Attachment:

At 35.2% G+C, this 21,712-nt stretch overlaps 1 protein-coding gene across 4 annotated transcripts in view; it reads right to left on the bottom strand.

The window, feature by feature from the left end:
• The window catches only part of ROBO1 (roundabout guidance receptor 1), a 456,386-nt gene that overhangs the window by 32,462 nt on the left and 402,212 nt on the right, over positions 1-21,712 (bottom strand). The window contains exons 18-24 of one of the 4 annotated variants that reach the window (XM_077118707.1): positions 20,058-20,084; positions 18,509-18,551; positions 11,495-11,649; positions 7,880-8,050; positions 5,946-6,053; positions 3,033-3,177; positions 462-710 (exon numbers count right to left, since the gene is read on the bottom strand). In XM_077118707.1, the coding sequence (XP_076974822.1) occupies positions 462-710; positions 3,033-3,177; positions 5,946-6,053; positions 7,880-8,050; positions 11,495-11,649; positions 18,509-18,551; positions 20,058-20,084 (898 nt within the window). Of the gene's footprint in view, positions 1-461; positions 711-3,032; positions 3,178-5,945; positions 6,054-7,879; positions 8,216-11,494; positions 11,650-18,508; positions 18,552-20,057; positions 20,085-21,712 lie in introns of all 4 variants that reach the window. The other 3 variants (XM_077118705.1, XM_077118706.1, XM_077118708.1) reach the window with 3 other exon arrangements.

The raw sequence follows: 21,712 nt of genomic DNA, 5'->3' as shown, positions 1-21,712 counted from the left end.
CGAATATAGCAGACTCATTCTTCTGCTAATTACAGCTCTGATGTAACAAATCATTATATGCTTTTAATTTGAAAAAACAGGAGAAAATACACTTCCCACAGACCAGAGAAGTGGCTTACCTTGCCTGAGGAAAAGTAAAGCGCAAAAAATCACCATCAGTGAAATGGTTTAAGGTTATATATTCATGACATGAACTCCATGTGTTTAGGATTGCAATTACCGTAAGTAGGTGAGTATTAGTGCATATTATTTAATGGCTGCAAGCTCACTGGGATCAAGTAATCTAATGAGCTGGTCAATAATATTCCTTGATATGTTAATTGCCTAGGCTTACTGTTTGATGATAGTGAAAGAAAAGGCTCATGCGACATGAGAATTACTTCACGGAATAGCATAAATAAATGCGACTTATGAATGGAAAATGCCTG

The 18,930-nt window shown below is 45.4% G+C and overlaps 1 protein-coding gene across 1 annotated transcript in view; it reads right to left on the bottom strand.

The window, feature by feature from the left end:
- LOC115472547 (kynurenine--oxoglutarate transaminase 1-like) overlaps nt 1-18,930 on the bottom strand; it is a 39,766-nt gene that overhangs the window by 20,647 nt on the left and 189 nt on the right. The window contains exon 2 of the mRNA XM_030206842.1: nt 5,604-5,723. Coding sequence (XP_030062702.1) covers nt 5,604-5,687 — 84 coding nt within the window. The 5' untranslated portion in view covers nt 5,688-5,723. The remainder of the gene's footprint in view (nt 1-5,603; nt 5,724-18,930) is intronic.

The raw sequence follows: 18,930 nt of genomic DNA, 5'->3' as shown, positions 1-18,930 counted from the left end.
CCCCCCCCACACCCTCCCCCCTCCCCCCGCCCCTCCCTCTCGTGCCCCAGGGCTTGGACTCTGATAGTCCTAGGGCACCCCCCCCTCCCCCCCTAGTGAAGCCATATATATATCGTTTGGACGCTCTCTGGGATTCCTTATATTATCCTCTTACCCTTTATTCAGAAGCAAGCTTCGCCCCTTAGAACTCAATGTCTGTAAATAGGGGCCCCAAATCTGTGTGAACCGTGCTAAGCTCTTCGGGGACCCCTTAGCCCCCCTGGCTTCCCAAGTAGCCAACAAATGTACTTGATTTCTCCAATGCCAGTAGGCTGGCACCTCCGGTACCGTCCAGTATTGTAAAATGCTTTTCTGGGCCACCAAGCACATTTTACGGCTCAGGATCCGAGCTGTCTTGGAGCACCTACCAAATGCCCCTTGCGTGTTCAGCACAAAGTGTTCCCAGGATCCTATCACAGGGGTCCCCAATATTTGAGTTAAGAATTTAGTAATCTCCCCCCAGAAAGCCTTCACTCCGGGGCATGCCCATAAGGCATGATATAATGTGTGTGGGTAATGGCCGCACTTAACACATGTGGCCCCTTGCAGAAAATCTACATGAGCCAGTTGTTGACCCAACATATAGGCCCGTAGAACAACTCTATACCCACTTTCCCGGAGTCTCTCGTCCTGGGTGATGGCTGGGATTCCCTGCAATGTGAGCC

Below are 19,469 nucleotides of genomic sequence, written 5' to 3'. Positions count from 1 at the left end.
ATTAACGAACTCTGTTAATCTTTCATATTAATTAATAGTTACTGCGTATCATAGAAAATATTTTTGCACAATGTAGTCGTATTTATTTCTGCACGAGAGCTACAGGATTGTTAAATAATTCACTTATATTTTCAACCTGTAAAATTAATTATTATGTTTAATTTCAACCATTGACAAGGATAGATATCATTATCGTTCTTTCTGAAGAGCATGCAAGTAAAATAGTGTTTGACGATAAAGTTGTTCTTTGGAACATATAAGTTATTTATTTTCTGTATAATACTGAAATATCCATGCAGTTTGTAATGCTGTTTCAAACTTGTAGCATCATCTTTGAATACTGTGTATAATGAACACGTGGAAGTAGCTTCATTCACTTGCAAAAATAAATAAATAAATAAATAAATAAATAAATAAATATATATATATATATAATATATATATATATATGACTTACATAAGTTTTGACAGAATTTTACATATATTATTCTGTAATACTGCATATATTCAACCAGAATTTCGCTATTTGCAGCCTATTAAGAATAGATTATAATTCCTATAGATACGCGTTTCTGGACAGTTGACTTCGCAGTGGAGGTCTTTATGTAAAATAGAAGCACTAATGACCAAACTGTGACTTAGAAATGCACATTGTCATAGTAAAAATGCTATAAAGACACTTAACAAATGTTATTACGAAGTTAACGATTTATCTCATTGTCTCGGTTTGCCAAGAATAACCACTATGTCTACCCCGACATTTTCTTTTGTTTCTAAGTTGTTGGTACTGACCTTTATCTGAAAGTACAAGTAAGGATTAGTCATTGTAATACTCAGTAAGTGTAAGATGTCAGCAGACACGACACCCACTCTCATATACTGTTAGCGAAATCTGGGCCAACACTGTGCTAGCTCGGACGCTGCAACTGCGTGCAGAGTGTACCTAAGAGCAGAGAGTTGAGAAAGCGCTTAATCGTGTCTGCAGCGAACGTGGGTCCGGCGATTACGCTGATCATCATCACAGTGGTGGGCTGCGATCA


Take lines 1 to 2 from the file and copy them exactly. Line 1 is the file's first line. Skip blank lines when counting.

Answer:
At 35.2% G+C, this 21,712-nt stretch overlaps 1 protein-coding gene across 4 annotated transcripts in view; it reads right to left on the bottom strand.

The window, feature by feature from the left end: